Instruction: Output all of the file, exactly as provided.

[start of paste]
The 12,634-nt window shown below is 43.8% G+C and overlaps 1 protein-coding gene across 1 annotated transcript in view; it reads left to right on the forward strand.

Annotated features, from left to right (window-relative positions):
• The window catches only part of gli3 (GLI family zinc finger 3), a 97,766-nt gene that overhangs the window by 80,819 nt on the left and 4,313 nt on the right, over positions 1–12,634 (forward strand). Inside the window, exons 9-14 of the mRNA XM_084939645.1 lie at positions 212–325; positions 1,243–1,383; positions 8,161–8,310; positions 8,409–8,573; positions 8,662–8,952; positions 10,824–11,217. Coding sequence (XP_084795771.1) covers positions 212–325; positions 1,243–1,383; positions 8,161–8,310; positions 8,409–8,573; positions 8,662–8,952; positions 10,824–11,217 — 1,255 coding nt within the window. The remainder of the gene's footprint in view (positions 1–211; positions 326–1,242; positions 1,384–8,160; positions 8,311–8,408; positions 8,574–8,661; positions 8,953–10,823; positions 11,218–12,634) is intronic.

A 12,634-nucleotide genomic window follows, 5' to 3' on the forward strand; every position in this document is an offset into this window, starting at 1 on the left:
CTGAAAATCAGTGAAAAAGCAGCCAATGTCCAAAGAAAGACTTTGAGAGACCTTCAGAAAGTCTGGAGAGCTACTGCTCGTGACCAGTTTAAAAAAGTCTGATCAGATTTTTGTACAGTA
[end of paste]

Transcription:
The 12,634-nt window shown below is 43.8% G+C and overlaps 1 protein-coding gene across 1 annotated transcript in view; it reads left to right on the forward strand.

Annotated features, from left to right (window-relative positions):
• The window catches only part of gli3 (GLI family zinc finger 3), a 97,766-nt gene that overhangs the window by 80,819 nt on the left and 4,313 nt on the right, over positions 1–12,634 (forward strand). Inside the window, exons 9-14 of the mRNA XM_084939645.1 lie at positions 212–325; positions 1,243–1,383; positions 8,161–8,310; positions 8,409–8,573; positions 8,662–8,952; positions 10,824–11,217. Coding sequence (XP_084795771.1) covers positions 212–325; positions 1,243–1,383; positions 8,161–8,310; positions 8,409–8,573; positions 8,662–8,952; positions 10,824–11,217 — 1,255 coding nt within the window. The remainder of the gene's footprint in view (positions 1–211; positions 326–1,242; positions 1,384–8,160; positions 8,311–8,408; positions 8,574–8,661; positions 8,953–10,823; positions 11,218–12,634) is intronic.

A 12,634-nucleotide genomic window follows, 5' to 3' on the forward strand; every position in this document is an offset into this window, starting at 1 on the left:
CTGAAAATCAGTGAAAAAGCAGCCAATGTCCAAAGAAAGACTTTGAGAGACCTTCAGAAAGTCTGGAGAGCTACTGCTCGTGACCAGTTTAAAAAAGTCTGATCAGATTTTTGTACAGTA